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Photography Question 
Nick Jones
BetterPhoto Member Since: 8/18/2008
 

Can't stop blur in movement shots!


I've had my Nikon D70s for 3 years now. It came as a package with 2 lenses- one of which being a Nikon 70-300mm, the other an 18-70mm. Within the first year of using the camera, I took shots of moving subjects (with the 70-300mm) and if I used a fast enough shutter speed I could freeze the action. Within the last year or so, I've found it almost impossible to freeze action- no matter what shutter speed I use. I believe it's only a problem with this lens, although I only seem to use this lens for action shots so I can get close enough. I'm using a UV filter and have the camera set to continuous focus. I usually rest the camera on something stable while shooting, but I'm not sure this matters if shooting at 1/8000s(!?) Is the problem in focusing speed? Do I need to have the camera serviced (it hasn't ever been)? I'm confused because I didn't have this problem when the camera was new. Please help!


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8/18/2008 3:38:36 PM

 
Gregory LaGrange
BetterPhoto Member Since: 11/11/2003
gregorylagrange.org
  I don't see how you can't freeze anything at 1/8000. A dragging shutter should show some exposure problems.
You talk about freezing movement and focus, so which blur is the problem? Because they're two different things. Your avatar is out of focus.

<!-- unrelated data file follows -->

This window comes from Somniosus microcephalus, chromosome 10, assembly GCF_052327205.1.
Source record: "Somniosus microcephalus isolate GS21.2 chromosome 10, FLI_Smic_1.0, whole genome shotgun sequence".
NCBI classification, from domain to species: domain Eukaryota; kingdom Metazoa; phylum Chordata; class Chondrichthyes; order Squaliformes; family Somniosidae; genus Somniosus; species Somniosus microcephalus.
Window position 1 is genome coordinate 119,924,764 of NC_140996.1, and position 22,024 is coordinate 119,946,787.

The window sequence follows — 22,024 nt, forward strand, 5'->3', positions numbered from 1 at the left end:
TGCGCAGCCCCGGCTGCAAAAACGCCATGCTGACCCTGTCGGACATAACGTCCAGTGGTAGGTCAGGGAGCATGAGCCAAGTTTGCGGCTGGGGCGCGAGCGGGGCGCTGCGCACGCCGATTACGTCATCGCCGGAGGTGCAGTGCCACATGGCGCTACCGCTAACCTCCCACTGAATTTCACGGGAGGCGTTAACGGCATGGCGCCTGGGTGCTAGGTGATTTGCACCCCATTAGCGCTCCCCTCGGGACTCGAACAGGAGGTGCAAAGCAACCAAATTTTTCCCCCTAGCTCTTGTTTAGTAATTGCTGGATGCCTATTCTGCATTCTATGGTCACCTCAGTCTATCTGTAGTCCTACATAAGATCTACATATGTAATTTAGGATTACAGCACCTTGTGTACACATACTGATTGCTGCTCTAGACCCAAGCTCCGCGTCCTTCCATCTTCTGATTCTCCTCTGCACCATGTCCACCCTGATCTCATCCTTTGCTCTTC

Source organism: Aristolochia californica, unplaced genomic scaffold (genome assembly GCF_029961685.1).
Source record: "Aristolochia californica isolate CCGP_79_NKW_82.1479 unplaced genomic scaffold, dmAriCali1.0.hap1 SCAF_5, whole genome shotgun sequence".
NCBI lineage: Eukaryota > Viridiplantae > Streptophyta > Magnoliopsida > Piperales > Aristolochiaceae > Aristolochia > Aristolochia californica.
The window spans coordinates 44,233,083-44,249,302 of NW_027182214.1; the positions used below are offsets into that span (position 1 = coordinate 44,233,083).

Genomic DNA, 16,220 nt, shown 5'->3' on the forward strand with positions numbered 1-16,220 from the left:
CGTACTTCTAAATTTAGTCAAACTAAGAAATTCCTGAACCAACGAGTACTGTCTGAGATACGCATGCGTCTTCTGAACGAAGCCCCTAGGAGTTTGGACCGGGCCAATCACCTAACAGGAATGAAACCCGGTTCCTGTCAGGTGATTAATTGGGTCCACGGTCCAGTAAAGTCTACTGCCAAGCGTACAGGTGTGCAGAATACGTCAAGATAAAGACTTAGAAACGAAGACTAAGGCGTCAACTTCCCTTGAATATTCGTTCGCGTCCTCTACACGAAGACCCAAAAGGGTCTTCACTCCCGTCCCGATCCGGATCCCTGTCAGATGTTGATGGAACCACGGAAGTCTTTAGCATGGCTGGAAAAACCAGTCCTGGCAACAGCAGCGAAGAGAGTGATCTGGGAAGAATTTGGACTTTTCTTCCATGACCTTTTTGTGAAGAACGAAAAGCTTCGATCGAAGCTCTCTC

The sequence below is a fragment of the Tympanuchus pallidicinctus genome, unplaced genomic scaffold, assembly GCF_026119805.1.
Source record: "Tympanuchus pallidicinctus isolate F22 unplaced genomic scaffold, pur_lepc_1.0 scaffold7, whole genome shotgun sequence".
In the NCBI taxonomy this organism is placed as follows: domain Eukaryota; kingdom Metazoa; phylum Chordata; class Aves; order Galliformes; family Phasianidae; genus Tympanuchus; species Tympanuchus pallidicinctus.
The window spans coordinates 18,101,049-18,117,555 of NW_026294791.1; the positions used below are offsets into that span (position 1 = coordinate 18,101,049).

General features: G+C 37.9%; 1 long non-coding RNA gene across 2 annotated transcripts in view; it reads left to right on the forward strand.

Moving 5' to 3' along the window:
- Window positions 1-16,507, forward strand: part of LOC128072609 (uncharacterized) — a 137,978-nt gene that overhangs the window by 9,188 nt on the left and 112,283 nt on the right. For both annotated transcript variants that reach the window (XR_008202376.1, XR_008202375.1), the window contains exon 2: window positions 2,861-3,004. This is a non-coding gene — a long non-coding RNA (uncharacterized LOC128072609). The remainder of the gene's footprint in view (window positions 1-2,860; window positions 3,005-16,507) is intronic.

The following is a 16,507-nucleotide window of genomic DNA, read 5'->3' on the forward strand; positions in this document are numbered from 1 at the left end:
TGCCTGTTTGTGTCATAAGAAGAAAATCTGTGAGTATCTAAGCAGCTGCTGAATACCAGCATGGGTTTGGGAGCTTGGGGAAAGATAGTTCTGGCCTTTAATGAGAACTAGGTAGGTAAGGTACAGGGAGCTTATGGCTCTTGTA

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8/18/2008 7:49:25 PM

 
Nick Jones
BetterPhoto Member Since: 8/18/2008
  Ha ha... I'm aware the avatar is out of focus, thank you. That one's unrelated though :o)

One example of my problem is a picture in my gallery called "The Joust". Shutter speed on this one was 1/3200. The foreground subject doesn't appear too bad at this size, but when you see a larger size it's terrible. I'd really appreciate it if you'd take a look. Thanks, Nick.


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8/19/2008 8:12:08 AM

 
Gregory LaGrange
BetterPhoto Member Since: 11/11/2003
gregorylagrange.org
  That looks more a problem with optics more than shutter speed.
A 70-300 probably isn't the greatest towards the 300 area(going by what I've seen in other brands of the same type), and you're getting some heat distortion looks like, from the heat waves coming off the ground. I will get that when I use an extender with my telephoto at certain times on a hot day. You won't have a clear focus point.
And the uv filter may add some fuzziness, if it's not a good one.
You should experiment on a car during a different part of the day, when it's not as hot. Use any shutter speed that you could freeze a car going by, while panning or not, and look at the picture.


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8/20/2008 1:56:22 AM